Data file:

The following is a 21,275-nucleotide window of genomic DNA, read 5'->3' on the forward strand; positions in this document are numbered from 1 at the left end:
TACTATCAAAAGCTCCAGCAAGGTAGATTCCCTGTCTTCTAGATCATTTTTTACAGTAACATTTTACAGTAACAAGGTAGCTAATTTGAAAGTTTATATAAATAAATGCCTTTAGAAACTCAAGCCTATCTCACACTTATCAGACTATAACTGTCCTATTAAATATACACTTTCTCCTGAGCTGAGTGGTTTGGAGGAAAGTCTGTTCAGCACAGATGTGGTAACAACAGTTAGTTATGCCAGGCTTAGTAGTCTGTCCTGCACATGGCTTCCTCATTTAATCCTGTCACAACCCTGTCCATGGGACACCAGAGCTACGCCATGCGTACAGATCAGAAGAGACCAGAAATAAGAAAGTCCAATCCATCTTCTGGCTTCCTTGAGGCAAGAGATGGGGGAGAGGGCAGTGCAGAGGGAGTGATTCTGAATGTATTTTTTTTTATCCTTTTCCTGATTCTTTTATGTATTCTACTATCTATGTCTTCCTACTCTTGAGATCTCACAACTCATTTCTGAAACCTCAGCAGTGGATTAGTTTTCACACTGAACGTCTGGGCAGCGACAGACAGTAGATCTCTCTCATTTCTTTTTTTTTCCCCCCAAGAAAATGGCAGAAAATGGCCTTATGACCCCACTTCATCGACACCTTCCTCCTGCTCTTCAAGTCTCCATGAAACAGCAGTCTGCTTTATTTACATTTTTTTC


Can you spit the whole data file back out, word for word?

The following is a 21,275-nucleotide window of genomic DNA, read 5'->3' on the forward strand; positions in this document are numbered from 1 at the left end:
TACTATCAAAAGCTCCAGCAAGGTAGATTCCCTGTCTTCTAGATCATTTTTTACAGTAACATTTTACAGTAACAAGGTAGCTAATTTGAAAGTTTATATAAATAAATGCCTTTAGAAACTCAAGCCTATCTCACACTTATCAGACTATAACTGTCCTATTAAATATACACTTTCTCCTGAGCTGAGTGGTTTGGAGGAAAGTCTGTTCAGCACAGATGTGGTAACAACAGTTAGTTATGCCAGGCTTAGTAGTCTGTCCTGCACATGGCTTCCTCATTTAATCCTGTCACAACCCTGTCCATGGGACACCAGAGCTACGCCATGCGTACAGATCAGAAGAGACCAGAAATAAGAAAGTCCAATCCATCTTCTGGCTTCCTTGAGGCAAGAGATGGGGGAGAGGGCAGTGCAGAGGGAGTGATTCTGAATGTATTTTTTTTTATCCTTTTCCTGATTCTTTTATGTATTCTACTATCTATGTCTTCCTACTCTTGAGATCTCACAACTCATTTCTGAAACCTCAGCAGTGGATTAGTTTTCACACTGAACGTCTGGGCAGCGACAGACAGTAGATCTCTCTCATTTCTTTTTTTTTCCCCCCAAGAAAATGGCAGAAAATGGCCTTATGACCCCACTTCATCGACACCTTCCTCCTGCTCTTCAAGTCTCCATGAAACAGCAGTCTGCTTTATTTACATTTTTTTC